I Write in Colours to Match my Mood

Sometimes the writing is poetic - it is today. I have woken to a beautiful snowy Dunedin and journaling has encouraged me to drink it all in and appreciate it. Sometimes it is just a few words, or a list.
— Melissa Bell

I was diagnosed with Stage 3 breast cancer in March 2012.  At that time it truly felt like my world came crashing down.  I struggled to cope with the realisation that I had cancer.  I also struggled to manage the diverse range of emotions.

I am not sure what drew me to start writing. A friend gave me a book voucher when I was diagnosed.  I went to a book shop and bought a blank journal and some nice pens.  That night I went home and wrote about what had happened to me, and a little about what I was feeling.

My first journal entries, when I look back at them, are pretty devoid of emotion.  They are more like a record of what I did, appointments, scans, biopsies and treatment plans.  But as I wrote more and more, journaling began to morph into something truly meaningful for me.  I started to vent, I started to reflect, and grieve, I started to plan what I would do with the rest of my life post cancer.  And my journal became the one place that I felt I could be truly honest.  I quickly filled my first journal, and went and bought a second.  That too was filled very quickly, and so I filled another and another.  My journals have travelled everywhere with me – to Japan and the USA on work trips, to Kaiteriteri on a cancer retreat (thanks Whole Lotta Life) and I write in it almost every single day.  Without it I begin to panic.

I write in colours to match my moods, I add stickers to celebrate the completion of treatments and scans, I add inspirational quotes or passages from books that are powerful and meaningful.  I do a regular ‘Sunday set up’ entry when I plan the week ahead.  This helps me fit runs, yoga classes and catch up with friends around work and family responsibilities.  I also do a regular ’Wednesday checkpoint’ where I reflect on how the week is going for me.   Sometimes I write to my husband, sons, family and friends. 

Journaling has been described as meditating with a pen in your hand.  This is not what journaling was like for me in the early days, but it has evolved to be exactly that for me.  Sometimes I will write for 30 or 40 minutes, and when I am finished I am almost unaware of what I have actually written.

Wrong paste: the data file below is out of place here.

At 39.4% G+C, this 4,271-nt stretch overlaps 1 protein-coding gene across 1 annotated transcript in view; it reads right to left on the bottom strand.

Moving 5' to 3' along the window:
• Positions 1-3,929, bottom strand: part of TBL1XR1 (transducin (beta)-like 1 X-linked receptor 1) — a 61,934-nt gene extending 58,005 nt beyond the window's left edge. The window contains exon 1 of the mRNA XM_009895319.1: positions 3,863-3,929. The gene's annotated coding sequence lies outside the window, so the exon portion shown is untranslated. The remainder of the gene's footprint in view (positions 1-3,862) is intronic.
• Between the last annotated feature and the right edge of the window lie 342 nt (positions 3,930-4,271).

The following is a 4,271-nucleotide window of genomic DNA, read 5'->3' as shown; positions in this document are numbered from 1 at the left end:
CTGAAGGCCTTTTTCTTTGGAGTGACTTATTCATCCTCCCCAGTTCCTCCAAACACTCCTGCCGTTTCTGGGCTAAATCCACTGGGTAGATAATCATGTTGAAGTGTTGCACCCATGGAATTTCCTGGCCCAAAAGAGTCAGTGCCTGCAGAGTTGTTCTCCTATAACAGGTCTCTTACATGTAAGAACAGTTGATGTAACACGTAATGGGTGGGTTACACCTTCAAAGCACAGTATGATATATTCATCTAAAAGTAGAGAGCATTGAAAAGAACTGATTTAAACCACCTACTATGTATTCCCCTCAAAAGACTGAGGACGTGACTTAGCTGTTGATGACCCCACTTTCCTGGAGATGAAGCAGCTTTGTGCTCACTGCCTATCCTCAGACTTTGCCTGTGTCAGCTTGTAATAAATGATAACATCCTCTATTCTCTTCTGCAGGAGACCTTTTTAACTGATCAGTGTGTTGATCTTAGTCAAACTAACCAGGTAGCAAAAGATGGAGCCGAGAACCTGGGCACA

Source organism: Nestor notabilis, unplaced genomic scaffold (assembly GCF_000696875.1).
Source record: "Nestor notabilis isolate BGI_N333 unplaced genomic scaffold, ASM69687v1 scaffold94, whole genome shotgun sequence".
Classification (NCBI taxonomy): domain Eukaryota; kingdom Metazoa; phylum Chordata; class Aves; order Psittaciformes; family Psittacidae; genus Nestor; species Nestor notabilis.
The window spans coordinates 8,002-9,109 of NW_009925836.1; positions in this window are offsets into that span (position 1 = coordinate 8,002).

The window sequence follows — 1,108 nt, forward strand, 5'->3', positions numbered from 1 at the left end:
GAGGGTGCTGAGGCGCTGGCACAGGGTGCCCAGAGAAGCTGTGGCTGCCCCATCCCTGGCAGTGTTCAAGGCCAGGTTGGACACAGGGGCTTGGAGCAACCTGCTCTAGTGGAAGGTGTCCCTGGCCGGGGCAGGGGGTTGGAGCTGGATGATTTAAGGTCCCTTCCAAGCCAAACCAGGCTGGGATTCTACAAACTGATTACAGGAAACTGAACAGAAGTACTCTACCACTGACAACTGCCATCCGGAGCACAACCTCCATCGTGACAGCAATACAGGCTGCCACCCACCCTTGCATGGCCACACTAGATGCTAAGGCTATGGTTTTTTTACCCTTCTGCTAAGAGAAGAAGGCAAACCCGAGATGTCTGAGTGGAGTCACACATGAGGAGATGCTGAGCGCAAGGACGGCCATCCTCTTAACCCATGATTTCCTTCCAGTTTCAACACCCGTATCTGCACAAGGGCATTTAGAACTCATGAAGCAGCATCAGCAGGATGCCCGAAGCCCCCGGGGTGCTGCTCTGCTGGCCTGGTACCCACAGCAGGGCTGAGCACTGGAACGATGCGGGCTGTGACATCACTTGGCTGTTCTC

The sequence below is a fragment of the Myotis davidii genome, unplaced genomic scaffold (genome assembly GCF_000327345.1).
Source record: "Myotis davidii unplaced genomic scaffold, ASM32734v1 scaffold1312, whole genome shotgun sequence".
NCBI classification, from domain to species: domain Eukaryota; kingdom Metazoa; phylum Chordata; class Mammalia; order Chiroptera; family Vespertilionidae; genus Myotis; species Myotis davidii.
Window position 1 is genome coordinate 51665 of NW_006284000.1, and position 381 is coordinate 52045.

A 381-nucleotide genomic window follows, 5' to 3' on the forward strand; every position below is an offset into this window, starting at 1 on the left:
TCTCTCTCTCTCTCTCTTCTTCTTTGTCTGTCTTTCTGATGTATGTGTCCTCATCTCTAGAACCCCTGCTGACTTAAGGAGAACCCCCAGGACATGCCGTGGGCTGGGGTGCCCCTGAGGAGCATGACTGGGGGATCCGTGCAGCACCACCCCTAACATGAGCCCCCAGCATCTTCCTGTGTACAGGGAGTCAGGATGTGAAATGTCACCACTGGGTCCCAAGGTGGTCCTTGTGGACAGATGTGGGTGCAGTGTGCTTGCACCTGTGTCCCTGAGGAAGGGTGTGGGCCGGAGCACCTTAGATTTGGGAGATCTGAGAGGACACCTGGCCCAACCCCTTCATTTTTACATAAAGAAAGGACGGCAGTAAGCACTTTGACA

Sometimes the writing is poetic -  it is today.  I have woken to a beautiful snowy Dunedin and journaling has encouraged me to drink it all in and appreciate it.  Sometimes it is just a few words, or a list.

Every now and then I look back on what I have written and I reflect on how far I have come.  I am a different person now than when I was first diagnosed.  I take more care of my personal health, I appreciate the little things in life.  I think I am a better Mum and a better wife.  I am stronger and more optimistic.  I care less about constantly pleasing people, and I care more about sticking to my values.  All this is evident in my journal.

And one day I will die.  Personally I am really hoping this day is a very long way off.  But when I go there is an amazing record of my life, and more importantly our family life, left behind for others.

 

Suggestions for journaling:

·      Treat yourself to a beautiful notebook and some nice pens.  Journaling should be an indulgent activity.

·      Write what you want to write.  Be honest.  This is for you not others.

·      Appreciate that your journaling will evolve.  It might start as a record of your day, but over time it will become a source of support for you.

·      Some people use prompts to start their writing.   You could have a jar of prompts, and draw one out randomly.  I am happy to provide a list of prompts to anyone who is interested.  Kikki K also sell a 365 journalling prompt resource (http://www.kikki-k.com/blog/365-journaling-prompts/)

·      If you come across an idea that interests or challenges you, write about that.  I have been reading material from the Happiness Institute and am currently writing about their ‘CHOOSE’ acronym for happiness.  (http://www.thehappinessinstitute.com/freeproducts/default.aspx).

·      Record what inspires you – photos, quotes, ideas, cards from friends, recipes, poems

·      I often do a daily gratitude list – 3 things I am grateful for.

·      Write observations of others, write little notes and letters addressed to them

·      Some people draw and sketch rather than write

·      Keep a log of successes and achievements

·      Develop your intuition by posing questions, and then responding to them as if you were offering someone else advice.

Guest Blogger:   Melissa Bell